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Photo Courtesy of Marco Pompei
Medicine is not merely a science but an art. The character of the physician may act more powerfully upon the patient than the drugs employed.
Understanding the busy schedule of the professional, the following pages are quick guides for professionals to acquaint them with the basic knowledge of Lynch syndrome and how to diagnose and manage the disorder.
More detailed information to supplement these pages can be found by clicking on the LSI Library link on the Main Menu, to the left of this page, whereupon selected studies are available as well as clinical trials, registries, patient payment assistance programs, anti-discrimination laws and other resources relative to Lynch syndrome.
Simply follow the links on the top right to review the basic steps toward diagnosis of the Lynch syndrome.
Lynch syndrome is part of a syndrome known as hereditary nonpolyposis colorectal cancer (HNPCC). This syndrome includes half of the individuals individuals having Familial Colorectal Cancer Type X, who display no evidence of DNA mismatch repair gene deficiency and the other half having Lynch syndrome, which is indicated by a defect in mismatch repair genes.
Approximately 10% of all cancers are hereditary. Thirty five percent (35%) of colorectal cancers have been stated to be the result of a familial or hereditary condition.
The American Cancer Society reports about 145,000 people per year contract colorectal cancer and studies conducted by the James Cancer Center at Ohio State University indicate one in every 35 of those persons are affected with Lynch syndrome.
Geneticists preduct approximately 800,000 individuals within the United States, alone, are affected by Lynch syndrome, however it is believed less than 5% of that number have been diagnosed. It is thought one in every 440 to 550 persons is affected by Lynch syndrome.
Relying upon these numbers, it can be reasonably assumed each physician whose practices provides care for 3,000 to 4,000 persons, has five to ten patients affected by Lynch syndrome, and each patient has an average of three to five direct family members and most likely over a dozen second degree family members affected.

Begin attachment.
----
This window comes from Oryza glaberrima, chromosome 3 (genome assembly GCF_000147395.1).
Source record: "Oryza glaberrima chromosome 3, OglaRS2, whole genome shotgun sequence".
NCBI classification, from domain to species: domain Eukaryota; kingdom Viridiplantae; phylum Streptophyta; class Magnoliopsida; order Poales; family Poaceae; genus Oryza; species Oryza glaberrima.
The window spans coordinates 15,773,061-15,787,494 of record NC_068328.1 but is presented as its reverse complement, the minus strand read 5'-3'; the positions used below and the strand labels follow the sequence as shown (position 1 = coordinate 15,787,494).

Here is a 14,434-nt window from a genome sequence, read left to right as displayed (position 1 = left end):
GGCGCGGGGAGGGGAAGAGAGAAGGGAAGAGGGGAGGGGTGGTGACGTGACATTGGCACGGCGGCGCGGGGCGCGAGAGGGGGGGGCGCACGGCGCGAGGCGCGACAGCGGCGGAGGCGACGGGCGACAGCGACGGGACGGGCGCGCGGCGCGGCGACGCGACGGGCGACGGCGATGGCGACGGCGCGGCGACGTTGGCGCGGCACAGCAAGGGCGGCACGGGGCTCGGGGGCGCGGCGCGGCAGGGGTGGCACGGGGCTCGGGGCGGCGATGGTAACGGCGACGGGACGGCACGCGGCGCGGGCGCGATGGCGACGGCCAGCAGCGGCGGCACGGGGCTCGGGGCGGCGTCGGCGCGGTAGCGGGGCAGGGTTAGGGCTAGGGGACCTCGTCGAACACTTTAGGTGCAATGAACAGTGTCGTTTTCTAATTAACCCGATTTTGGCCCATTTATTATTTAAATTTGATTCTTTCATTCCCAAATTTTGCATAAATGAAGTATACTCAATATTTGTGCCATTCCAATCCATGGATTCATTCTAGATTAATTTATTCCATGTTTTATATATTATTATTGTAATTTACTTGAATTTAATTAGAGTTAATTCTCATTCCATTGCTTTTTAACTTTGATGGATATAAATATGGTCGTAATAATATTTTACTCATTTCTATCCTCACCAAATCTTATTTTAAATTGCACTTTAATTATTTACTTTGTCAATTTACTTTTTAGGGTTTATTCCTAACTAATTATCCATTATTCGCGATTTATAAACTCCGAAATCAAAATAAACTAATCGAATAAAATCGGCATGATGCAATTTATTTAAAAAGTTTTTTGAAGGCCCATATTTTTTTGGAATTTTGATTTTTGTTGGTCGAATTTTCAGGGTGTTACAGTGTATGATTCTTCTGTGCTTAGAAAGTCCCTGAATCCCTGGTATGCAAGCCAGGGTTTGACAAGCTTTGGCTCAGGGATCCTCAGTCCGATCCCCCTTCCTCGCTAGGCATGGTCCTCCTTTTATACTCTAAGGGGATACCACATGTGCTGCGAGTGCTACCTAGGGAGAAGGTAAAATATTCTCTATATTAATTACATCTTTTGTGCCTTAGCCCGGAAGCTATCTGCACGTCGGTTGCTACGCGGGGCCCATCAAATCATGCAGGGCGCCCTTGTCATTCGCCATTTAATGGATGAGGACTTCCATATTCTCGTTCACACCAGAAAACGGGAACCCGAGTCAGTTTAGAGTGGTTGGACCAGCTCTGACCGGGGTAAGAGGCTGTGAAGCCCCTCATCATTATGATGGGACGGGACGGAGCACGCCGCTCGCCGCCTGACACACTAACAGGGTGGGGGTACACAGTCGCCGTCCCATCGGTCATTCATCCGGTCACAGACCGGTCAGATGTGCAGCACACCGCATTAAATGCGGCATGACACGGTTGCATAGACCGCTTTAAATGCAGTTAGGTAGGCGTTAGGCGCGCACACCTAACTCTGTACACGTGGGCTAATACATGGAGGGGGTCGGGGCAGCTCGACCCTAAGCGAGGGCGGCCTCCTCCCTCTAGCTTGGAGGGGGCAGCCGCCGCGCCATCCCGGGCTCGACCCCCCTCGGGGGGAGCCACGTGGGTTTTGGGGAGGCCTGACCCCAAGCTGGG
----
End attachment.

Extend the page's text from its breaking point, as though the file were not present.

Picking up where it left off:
The only way to diagnose these patients is either by taking a family history, to assess risk and arrange for the genetic testing of those patients, or when those patients present with colorectal and endometrial tumors, arrange for pathological tesitng of those tumors for the characteristics of Lynch syndrome.
- The only true form of diagnosis of Lynch syndrome is through genetic testing.
- Genetic testing saves lives. During genetic testing, the DNA is sequenced seeking out defects in four primary mismatch repair genes, MLH1, MSH2, MSH6, PMS2 and another gene, TACSTD1 ( Epcam) which sits to the right or to the front of the MSH2 gene. Deletions in the EPCAM gene have been found to silence or turn off the MSH2 gene and in doing so, predisposes the individual to cancers of the Lynch syndrome.
The lifetime risks for the cancers of Lynch syndrome are high:
LYNCH CANCERS LIFETIME RISKS (Source NCCN Guidelines 1.2013)
| || || ||MLH1-MSH2 ||1,2||MSH6||2|| ||PMS2 ||3|
|Cancer||Gen Pop1|| ||Risk||Avg Age|| ||Risk||Avg Age|| ||Risk||Avg Age|
|---------------||------------|| ||-----------||-----|| ||--------------||-----|| ||----------||-----------|
|Colon||5.50%|| ||40%-40%||44-81 yrs|| ||10%-22%||54 yrs|| ||15%-20%||51-66 yrs|
|Endometrium||2.70%|| ||25%-60%||48-62 yrs|| ||16%-28%||55 yrs|| ||15% ||49 yrs|
|Stomach||<1%|| ||1%-13%||56 yrs|| ||<3%||63 yrs|| ||6%*||70-73 yrs|